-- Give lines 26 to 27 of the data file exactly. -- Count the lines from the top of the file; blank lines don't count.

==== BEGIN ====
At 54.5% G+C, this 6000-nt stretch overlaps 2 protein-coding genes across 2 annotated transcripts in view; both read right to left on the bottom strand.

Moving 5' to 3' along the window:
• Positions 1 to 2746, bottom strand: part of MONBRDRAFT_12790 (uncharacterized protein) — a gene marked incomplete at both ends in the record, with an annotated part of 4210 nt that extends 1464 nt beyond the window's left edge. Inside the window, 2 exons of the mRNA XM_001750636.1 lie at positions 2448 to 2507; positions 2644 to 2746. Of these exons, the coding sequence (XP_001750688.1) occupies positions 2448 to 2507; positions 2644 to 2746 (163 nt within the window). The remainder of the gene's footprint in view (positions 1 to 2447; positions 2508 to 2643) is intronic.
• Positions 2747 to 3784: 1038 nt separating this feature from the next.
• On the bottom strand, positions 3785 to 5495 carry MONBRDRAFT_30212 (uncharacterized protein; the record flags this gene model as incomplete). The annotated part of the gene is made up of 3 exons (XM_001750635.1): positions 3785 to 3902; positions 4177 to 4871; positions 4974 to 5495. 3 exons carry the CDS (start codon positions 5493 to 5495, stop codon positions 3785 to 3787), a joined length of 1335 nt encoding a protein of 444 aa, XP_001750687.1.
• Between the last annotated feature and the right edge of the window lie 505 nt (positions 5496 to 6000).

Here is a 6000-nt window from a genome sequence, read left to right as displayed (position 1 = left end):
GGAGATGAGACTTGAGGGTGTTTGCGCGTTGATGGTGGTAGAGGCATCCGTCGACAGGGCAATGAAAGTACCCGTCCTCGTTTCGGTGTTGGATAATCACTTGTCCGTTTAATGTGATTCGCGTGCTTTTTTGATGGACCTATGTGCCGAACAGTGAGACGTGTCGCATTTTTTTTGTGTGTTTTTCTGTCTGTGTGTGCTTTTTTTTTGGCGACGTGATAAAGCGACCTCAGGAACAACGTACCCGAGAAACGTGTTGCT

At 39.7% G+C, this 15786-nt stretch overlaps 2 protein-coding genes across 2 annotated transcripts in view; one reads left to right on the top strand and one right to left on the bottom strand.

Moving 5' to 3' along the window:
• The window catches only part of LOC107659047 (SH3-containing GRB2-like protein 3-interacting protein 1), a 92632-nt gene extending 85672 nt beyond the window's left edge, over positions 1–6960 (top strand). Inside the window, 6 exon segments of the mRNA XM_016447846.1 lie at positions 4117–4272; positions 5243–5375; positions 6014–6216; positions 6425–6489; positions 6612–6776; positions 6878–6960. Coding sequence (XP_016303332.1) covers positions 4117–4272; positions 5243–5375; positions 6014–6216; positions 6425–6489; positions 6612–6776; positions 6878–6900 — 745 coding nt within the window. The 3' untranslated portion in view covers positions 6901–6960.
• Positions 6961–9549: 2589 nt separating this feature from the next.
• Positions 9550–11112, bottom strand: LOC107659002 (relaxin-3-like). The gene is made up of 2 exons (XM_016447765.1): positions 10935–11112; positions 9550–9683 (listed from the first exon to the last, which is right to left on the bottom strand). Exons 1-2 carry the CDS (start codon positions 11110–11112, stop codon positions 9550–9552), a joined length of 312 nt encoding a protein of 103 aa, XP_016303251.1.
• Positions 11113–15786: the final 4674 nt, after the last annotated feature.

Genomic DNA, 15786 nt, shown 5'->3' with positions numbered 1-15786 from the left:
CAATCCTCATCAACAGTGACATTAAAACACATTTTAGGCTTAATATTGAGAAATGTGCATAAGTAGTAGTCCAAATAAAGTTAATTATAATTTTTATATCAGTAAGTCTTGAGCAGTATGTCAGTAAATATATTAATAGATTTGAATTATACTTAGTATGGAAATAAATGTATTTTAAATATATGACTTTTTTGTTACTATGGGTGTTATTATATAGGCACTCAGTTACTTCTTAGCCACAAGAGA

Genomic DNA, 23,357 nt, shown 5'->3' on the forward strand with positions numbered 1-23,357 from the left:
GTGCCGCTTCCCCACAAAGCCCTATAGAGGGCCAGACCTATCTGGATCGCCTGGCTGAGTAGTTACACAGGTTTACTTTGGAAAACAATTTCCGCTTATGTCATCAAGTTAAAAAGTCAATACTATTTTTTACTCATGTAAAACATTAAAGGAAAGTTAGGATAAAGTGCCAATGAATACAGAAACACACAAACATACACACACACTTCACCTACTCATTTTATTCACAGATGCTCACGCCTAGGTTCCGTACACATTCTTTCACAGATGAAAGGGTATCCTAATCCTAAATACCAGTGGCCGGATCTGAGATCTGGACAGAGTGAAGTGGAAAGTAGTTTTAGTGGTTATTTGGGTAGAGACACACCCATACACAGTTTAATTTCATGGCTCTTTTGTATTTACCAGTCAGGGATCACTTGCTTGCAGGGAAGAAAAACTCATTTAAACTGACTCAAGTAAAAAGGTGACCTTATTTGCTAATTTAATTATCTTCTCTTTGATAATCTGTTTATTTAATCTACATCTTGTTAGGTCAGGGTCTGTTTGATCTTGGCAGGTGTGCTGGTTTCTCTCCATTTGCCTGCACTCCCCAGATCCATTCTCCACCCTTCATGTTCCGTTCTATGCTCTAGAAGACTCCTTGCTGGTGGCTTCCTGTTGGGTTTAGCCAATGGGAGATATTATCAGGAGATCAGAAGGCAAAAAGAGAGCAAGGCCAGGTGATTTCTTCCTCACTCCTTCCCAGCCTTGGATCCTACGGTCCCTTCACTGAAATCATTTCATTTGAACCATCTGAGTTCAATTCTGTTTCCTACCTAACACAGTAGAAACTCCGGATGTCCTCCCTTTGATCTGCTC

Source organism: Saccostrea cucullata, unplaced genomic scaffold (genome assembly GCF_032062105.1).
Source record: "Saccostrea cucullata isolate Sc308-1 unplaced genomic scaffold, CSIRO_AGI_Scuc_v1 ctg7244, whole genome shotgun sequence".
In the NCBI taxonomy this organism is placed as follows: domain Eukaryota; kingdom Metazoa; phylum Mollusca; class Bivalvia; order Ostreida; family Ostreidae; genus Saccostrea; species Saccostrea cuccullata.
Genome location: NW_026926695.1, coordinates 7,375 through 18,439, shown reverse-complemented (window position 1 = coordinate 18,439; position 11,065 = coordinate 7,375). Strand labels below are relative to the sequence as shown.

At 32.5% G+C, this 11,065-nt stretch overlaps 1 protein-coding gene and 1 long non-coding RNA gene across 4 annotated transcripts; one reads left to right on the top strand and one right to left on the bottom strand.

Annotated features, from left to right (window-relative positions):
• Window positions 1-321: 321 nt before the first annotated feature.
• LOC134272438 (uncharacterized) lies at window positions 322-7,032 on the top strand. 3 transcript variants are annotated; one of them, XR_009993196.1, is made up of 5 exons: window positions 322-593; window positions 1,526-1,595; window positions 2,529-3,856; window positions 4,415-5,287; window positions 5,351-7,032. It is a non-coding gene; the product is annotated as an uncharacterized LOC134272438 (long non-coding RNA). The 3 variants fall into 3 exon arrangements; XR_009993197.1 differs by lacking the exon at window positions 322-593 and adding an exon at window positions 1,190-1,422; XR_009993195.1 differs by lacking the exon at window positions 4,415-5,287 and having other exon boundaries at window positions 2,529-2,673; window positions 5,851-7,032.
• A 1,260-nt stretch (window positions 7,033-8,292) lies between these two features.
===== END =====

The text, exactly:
• LOC134272438 (uncharacterized) lies at window positions 322-7,032 on the top strand. 3 transcript variants are annotated; one of them, XR_009993196.1, is made up of 5 exons: window positions 322-593; window positions 1,526-1,595; window positions 2,529-3,856; window positions 4,415-5,287; window positions 5,351-7,032. It is a non-coding gene; the product is annotated as an uncharacterized LOC134272438 (long non-coding RNA). The 3 variants fall into 3 exon arrangements; XR_009993197.1 differs by lacking the exon at window positions 322-593 and adding an exon at window positions 1,190-1,422; XR_009993195.1 differs by lacking the exon at window positions 4,415-5,287 and having other exon boundaries at window positions 2,529-2,673; window positions 5,851-7,032.
• A 1,260-nt stretch (window positions 7,033-8,292) lies between these two features.